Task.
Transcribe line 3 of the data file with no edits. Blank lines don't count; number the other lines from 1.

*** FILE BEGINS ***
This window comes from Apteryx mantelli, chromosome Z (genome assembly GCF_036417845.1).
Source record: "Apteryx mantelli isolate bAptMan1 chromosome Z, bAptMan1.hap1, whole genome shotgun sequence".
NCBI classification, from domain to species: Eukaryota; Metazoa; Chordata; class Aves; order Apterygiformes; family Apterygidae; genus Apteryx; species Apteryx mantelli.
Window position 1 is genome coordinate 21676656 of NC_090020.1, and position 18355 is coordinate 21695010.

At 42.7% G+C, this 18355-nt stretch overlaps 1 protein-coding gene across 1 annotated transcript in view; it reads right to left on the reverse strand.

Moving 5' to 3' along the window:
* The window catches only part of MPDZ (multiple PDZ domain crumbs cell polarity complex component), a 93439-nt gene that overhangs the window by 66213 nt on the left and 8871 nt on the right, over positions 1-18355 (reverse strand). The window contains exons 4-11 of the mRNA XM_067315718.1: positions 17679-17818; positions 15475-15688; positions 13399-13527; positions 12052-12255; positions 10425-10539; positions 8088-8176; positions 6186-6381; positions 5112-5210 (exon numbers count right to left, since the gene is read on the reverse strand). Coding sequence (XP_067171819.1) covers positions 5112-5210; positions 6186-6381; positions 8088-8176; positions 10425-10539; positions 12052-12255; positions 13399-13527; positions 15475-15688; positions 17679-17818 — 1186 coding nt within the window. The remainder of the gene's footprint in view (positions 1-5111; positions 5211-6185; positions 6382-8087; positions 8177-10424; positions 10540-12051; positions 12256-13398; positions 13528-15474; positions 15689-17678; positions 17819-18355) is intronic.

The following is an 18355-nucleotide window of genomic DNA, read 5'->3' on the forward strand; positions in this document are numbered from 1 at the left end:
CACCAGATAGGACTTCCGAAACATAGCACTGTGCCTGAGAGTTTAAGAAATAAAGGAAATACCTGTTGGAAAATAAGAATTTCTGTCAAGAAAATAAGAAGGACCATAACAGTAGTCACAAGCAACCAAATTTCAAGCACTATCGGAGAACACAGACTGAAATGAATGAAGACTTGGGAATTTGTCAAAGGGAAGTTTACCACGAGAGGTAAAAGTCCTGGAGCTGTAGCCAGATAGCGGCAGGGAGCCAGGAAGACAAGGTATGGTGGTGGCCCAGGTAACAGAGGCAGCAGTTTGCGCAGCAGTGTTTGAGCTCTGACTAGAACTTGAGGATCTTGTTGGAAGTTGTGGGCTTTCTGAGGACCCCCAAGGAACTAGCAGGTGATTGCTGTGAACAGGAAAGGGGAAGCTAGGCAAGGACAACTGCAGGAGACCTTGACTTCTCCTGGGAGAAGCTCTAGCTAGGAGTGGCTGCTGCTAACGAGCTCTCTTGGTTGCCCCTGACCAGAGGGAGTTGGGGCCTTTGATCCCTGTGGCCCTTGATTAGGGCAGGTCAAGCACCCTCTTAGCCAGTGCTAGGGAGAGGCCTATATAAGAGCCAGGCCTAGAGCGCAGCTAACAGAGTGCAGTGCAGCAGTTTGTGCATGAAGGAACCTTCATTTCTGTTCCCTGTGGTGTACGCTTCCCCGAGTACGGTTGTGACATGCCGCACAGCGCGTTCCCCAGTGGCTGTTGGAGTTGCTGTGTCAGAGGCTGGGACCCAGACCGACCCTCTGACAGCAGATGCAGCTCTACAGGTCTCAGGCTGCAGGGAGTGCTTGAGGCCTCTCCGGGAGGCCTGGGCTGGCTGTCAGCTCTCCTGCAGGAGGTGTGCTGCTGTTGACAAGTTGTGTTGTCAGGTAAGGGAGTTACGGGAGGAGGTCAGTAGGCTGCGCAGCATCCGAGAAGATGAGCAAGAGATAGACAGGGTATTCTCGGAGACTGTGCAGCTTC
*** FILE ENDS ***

NCBI classification, from domain to species: Eukaryota; Metazoa; Chordata; class Aves; order Apterygiformes; family Apterygidae; genus Apteryx; species Apteryx mantelli.